Over the course of my journey as it relates to the idea of corporate justification, there was one verse that I kept coming back to. No matter how close I came to throwing out the whole idea, I couldn’t get this one verse out of my head. In many ways, it has been – and continues to be – my favorite passage in all of scripture, even setting aside its implications for corporate justification.
The verse is 2 Corinthians 5:14-15. There, Paul says that Christ’s love “compels” us – in other words, it pushes us forward, it motivates us, it gives us the impetus to live the Christian life.
Of course, many people find this idea to be very heart-warming and important. I have heard many people say that it is Christ’s love that does, indeed, “compel” us. “The realization that God loves us, He wants to forgive us, He values us,” some will say, “is very compelling.” But if Paul merely left it at that, it would be one thing. But he doesn’t simply say that Christ’s love “compels” us and then move on to the next topic. The very next word reveals there is a specific aspect of Christ’s love that compels us, “Because,” Paul says, “we judge thus . . . “
In other words, there is an element of Christ’s love that is particularly compelling. It is not simply the realization that God loves us, wants to forgive us, wants to have a relationship with us, that Paul finds so compelling. There is a particular revelation of that love that is what is so motivating to Paul.
And what is it? He continues, “Because we judge thus, that if one died for all, then all died.” The component of Christ’s love that Paul finds so compelling is that because Christ “died for all . . . all died.”
The honest student of scripture cannot get past this incredible declaration by Paul. Sadly, the King James Version, which so many love to quote from (and that has its place at times) fails significantly at bringing out the true meaning of what Paul says. And this mistranslation is one of the points that opponents of corporate justification appeal to in order to explain away the full power of Paul’s declaration. Instead of saying that “all died” when Christ died, the KJV renders it, “then were all dead.”
According to this translation, that which Paul finds so compelling about Christ’s love is that all of us “were dead.” I don’t know about you, but I have a hard time understanding what the realization that all of us were “dead” has to do with Christ’s love, let alone what is so compelling about it.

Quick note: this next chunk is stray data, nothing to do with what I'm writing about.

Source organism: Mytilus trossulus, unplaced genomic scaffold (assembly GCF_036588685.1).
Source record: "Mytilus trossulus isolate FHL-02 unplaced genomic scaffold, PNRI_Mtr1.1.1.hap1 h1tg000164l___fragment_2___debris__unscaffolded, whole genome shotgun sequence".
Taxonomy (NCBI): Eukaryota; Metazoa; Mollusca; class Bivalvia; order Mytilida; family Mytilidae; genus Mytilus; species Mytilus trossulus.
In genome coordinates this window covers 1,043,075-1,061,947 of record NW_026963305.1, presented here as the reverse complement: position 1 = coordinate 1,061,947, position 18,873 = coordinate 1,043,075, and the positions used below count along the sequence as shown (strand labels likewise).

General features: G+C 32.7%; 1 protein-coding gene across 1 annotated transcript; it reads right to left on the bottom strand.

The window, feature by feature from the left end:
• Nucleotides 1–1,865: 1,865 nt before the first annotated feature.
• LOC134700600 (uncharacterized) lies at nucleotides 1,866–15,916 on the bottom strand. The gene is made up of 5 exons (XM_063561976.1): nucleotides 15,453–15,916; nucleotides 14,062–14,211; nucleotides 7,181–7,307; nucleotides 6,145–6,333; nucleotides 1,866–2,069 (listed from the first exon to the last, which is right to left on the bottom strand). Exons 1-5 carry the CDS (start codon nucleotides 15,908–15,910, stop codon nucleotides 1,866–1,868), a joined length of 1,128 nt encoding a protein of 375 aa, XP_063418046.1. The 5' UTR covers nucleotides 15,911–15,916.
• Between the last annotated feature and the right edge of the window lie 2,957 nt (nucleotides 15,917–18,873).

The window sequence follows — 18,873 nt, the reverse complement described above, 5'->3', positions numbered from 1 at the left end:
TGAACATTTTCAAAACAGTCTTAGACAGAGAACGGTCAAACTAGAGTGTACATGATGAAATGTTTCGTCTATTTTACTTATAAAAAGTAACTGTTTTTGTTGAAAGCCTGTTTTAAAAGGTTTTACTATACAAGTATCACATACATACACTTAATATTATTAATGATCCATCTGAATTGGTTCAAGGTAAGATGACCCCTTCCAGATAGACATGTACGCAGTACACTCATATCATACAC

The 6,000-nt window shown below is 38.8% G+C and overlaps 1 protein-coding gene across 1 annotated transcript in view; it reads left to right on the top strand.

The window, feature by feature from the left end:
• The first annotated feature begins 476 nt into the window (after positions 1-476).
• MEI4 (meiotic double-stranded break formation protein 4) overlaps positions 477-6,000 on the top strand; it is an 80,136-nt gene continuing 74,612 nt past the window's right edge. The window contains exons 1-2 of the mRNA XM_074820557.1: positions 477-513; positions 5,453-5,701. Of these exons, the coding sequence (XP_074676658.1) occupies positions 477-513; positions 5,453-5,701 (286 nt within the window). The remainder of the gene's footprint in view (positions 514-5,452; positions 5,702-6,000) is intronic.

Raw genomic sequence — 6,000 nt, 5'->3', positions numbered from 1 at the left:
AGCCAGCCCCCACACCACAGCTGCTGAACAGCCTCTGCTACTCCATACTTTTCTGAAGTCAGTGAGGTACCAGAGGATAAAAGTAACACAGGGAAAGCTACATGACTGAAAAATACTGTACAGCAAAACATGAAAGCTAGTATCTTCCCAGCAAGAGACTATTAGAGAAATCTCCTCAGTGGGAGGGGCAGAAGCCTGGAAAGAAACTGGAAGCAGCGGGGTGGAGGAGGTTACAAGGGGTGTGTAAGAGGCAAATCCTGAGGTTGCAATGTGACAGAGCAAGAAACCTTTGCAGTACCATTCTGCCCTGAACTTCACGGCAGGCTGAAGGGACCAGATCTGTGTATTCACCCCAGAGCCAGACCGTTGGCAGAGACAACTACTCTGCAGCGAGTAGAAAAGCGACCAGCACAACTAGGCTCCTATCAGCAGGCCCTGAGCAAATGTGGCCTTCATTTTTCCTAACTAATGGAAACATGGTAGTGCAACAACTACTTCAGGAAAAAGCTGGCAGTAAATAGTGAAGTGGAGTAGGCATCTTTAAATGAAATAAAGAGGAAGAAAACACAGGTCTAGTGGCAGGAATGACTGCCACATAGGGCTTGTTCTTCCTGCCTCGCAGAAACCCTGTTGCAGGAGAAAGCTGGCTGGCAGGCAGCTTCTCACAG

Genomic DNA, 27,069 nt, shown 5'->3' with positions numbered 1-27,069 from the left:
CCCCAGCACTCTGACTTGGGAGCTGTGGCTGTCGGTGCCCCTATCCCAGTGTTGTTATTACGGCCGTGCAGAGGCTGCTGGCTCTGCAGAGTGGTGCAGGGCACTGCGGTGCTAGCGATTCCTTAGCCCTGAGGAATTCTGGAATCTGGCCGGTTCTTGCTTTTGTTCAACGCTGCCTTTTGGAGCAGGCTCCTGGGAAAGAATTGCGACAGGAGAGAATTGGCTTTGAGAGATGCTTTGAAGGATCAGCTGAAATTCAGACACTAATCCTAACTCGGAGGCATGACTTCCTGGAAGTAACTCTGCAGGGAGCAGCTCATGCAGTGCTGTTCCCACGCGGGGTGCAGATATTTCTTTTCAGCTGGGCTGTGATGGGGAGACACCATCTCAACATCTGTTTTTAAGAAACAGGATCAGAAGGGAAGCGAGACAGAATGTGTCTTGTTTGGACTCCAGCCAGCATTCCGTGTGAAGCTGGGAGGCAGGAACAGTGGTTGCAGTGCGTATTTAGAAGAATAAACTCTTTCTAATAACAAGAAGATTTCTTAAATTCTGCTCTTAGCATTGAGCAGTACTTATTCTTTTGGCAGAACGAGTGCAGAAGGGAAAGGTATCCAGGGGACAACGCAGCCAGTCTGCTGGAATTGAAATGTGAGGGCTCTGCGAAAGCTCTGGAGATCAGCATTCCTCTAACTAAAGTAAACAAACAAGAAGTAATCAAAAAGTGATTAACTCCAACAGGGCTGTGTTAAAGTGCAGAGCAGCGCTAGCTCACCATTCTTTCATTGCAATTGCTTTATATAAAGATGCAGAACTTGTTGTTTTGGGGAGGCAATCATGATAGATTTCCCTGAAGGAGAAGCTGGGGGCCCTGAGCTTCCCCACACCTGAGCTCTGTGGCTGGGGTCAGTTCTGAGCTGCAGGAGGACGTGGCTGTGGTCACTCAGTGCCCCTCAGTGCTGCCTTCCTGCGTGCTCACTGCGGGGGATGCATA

Fortunately, the Greek straightens the KJV out rather unambiguously. The Greek word is the same word and tense and form in both clauses of the sentence. Thus, just as Christ “died for all,” so, too, “all died.” The KJV cannot translate it “Christ died for all,” and then translate the exact same form of the word in the next breath as “dead.” It is extremely inconsistent.
Thus, what Paul finds so compelling about Christ’s love is that when He went to Calvary, not only did Christ die, but we died with Him – all of us. (Of course, I have had people try to tell me that the “all” who died “in Christ” in this verse are simply believers. But if we are to propose that Christ died “for all,” we cannot then limit the “all” who died “in Him” to only believers. It must be “everyone” who has ever been born – in fact, “the world,” as Paul goes onto explain in v. 19.)
But what are the implications of the idea that “all died” in Christ at Calvary? It’s very simple: since we all died “in Christ” at Calvary, our sins have already been forgiven and we need not ever face the second death ourselves in a literal way. In a way, when Christ took all of humanity to the cross, we all corporately suffered the consequences of sin’s wages “in Him.” This is why any of us can live, breathe, eat, or enjoy life. Whether we recognize it or not, we are alive today because Christ took the entire world to the cross.
Of course, as I mentioned in a previous post, no theology can be based on one text. But, thankfully, no such thing needs to be attempted. Contextually, as I have already briefly pointed out, it is clear that Paul is speaking of Christ’s corporate accomplishments. Just a few verses later he points out that “God was in Christ reconciling the world to Himself, not imputing their trespasses to them . . . ” (v. 19).
But in order to get a firm understanding of this corporate justification idea, one must take a step back and recognize the framework in which this important concept is presented – especially in the writings of Paul. In Galatians 2:16, Paul makes it clear that we are not “justified by the works of the law but by the faith of Jesus.” Paul shares a similar idea in Romans 3:23-24 where, after declaring that “all have sinned,” he says in the next verse that we are “justified freely by His grace.” He then goes onto explain in v. 25 that, because of Christ’s faith, “in His forbearance God had passed over the sins that were previously committed.”